Master's Programme in Data Science is responsible for the course.
The course belongs to the CSM14000 - Software Systems study track module.
The course is available to students from other degree programmes.
Prerequisite courses consist of an introductory course in programming (Concepts of Programming) and a course in math (Math for CS: Discrete Math). Knowledge for a relational database is recommended, but not compulsory. It is recommended to use JAVA language for Hadoop programming, but other programming languages can be used with "Hadoop Streaming" to implement the "map" and "reduce" parts of the user's program.
- Transaction management and query optimisation
- Big data framework
- Distributed data framework
This course will discuss three topics related to big data management, including multiple data models (relation, XML, JSON and graph) and their operations, data sketch algorithms and Hadoop MapReduce programming.
At the end of this course, the student will be able to:
- Have a decent understanding of the big data challenge
- Understand various types of data models, including relation, XML, JSON and graph, and their operations and query language
- Understand data sketch techniques to handle streaming data, including Bloom filter, Count-Min, Count-Sketch and FM Sketch;
- Gain hands-on experience for Hadoop MapReduce programming
This course was unfortunately scheduled by mistake to period I and has now been moved to period II!
- Introduction to big data management,
- Data models: relational, XML and graph Data Model,
- Data sketches: Bloom filter, Count-min, Count Sketch, FM sketch
- MapReduce framework and Hadoop Mapreduce programming
List of associated papers:
(1) Cheikh Kacfah Emani, Nadine Cullot, Christophe Nicolle: Understandable Big Data: A survey. Computer Science Review 17: 70-81 (2015)
(2) H. V. Jagadish: Big Data and Science: Myths and Reality. Big Data Research 2(2): 49-52 (2015)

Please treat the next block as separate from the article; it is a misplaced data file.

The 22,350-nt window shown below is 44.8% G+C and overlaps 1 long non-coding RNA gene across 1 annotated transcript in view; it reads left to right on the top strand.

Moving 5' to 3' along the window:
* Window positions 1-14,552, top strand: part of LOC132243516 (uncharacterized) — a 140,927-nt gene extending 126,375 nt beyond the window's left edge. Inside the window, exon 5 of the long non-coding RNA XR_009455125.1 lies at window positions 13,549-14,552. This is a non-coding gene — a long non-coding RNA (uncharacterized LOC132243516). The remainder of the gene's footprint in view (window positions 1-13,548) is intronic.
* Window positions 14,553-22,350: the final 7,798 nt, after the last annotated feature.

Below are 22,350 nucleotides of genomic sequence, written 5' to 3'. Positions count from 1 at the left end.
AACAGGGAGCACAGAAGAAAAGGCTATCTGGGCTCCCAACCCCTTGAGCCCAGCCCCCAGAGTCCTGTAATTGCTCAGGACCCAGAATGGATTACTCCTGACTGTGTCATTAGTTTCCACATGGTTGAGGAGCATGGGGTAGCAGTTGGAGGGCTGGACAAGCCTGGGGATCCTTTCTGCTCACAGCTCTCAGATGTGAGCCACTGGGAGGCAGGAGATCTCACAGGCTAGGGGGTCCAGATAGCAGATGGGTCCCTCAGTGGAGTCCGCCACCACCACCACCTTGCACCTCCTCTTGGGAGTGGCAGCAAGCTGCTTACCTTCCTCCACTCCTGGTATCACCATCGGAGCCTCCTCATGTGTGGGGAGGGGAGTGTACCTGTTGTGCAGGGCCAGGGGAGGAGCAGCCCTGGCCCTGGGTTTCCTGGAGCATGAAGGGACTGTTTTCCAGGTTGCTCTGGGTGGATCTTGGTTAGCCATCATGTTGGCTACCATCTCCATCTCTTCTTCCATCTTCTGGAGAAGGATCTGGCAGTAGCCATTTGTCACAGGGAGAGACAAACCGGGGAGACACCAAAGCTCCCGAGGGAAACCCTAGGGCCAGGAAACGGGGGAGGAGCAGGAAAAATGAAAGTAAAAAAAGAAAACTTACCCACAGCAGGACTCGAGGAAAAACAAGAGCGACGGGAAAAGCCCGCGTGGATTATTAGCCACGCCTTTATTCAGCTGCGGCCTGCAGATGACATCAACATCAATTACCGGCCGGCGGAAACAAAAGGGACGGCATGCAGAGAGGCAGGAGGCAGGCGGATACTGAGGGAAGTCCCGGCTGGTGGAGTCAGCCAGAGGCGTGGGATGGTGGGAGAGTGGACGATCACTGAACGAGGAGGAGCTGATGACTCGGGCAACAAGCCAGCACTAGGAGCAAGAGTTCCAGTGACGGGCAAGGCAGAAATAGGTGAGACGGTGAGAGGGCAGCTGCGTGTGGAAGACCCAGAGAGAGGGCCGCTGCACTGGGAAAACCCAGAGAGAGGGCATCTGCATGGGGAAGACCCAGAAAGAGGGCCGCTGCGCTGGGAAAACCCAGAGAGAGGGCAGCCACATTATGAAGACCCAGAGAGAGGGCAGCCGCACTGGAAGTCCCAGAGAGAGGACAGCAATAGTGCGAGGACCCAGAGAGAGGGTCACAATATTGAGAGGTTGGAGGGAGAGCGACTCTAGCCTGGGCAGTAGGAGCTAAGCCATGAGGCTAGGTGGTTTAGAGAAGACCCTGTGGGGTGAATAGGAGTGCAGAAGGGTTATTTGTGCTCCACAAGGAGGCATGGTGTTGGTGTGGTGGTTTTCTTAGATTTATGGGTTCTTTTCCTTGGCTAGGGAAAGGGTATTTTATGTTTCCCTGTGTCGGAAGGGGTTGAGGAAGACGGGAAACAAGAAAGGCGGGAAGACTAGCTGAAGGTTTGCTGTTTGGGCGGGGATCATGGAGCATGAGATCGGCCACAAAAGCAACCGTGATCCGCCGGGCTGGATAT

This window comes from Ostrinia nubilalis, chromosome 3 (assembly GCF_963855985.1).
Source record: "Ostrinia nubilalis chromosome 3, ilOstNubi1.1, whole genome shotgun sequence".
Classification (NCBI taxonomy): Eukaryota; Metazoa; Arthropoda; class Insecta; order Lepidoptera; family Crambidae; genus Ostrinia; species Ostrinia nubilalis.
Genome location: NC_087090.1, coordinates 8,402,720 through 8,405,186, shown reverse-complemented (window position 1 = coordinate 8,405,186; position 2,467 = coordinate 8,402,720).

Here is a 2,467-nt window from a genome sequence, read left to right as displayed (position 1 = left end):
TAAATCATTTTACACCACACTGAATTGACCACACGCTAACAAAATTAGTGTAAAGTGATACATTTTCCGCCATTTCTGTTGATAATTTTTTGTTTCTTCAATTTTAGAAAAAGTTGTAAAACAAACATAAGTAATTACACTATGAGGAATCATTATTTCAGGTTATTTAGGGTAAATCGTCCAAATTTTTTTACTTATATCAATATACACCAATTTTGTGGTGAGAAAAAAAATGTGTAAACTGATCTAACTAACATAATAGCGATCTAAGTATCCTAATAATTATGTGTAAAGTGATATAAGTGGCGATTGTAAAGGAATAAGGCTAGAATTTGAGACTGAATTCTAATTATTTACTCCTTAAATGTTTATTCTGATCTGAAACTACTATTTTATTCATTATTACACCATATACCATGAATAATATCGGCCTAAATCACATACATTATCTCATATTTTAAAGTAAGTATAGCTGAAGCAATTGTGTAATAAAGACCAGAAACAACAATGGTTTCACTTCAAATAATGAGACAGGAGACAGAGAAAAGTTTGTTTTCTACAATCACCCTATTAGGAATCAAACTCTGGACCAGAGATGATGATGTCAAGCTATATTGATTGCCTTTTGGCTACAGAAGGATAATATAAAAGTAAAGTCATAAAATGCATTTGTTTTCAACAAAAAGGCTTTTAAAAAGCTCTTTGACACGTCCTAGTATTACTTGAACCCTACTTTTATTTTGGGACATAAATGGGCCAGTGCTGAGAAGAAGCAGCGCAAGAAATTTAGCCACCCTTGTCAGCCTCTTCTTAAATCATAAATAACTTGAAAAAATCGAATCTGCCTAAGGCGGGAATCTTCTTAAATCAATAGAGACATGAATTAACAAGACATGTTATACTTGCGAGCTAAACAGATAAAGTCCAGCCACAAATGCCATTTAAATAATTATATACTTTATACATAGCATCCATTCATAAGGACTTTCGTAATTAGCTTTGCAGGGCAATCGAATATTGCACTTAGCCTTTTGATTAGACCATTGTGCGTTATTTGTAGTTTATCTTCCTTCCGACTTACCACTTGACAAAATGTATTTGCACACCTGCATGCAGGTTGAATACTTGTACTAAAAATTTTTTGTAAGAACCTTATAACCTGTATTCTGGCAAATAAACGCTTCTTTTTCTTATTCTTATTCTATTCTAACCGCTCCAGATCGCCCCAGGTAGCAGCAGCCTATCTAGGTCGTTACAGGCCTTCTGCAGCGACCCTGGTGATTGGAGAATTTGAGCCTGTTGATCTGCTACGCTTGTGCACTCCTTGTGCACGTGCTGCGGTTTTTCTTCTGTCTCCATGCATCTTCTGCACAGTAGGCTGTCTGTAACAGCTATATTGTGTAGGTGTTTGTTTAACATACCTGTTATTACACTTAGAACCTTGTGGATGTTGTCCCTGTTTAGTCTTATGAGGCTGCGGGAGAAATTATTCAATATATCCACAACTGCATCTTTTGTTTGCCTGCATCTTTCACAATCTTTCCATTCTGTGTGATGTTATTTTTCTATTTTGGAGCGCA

(3) Stéphane Marchand-Maillet, Birgit Hofreiter: Big Data Management and Analysis for Business Informatics - A Survey. Enterprise Modelling and Information Systems Architectures 9(1): 90-105 (2014)
(4) Ruogu Fang, Samira Pouyanfar, Yimin Yang, Shu-Ching Chen, S. S. Iyengar: Computational Health Informatics in the Big Data Age: A Survey. ACM Comput. Surv. 49(1): 12 (2016)
(5) Renzo Angles, Claudio Gutiérrez: Survey of graph database models. ACM Comput. Surv. 40(1) (2008)
(6) Graham Cormode, S. Muthukrishnan: An improved data stream summary: the count-min sketch and its applications. J. Algorithms 55(1): 58-75 (2005)
(7) Moses Charikar, Kevin C. Chen, Martin Farach-Colton: Finding Frequent Items in Data Streams. ICALP 2002: 693-703
(8) Philippe Flajolet, G. Nigel Martin: Probabilistic Counting Algorithms for Data Base Applications. J. Comput. Syst. Sci. 31(2): 182-209 (1985)
The course consists of lectures, three exercises, two study groups and an exam.
Lectures: Attending lectures is not obligatory but it is useful. Lecture notes covering key facts will be posted on the webpage of the course, but there will be additional examples and explanations during the lectures. We will explain the answers of questions in self-assessment forms in lectures.
Exercises: The students should solve the problems at home and be prepared to present their solutions at the exercise session. The students are required to solve ALL problems. It will include the hands-on exercise on Hadoop MapReduce programming.
Study groups: The students read some material in advance and then discuss the material in groups during the meeting.
The grading is based on the sum of the points from the exercises (max. 50 points) and the exam (max. 50 points). 50 points is required to pass and gives the lowest grade 1, 90 points or more gives the highest grade 5.
Course exam: The exam covers the lectures (including self-assessment questions) and the exercises and the study group. The exam lasts 2.5 hours. No notes or other material is allowed in the exam.
Renewal Exam: The renewal exam requires participation in the course and can be taken only if one submits the answers for all three exercises.
Separate exams: The separate exams do not require course participation and the grade is based on the exam score and the hands-on exercise score. Students need to submit the answer for the hands-on exercise before the separate exam.
There will be lectures, study groups, and exercises.
Submission for all three exercises is required to attend the course exam.
A separate exam can be taken with independent study, but one should complete hands-on exercises before the exam.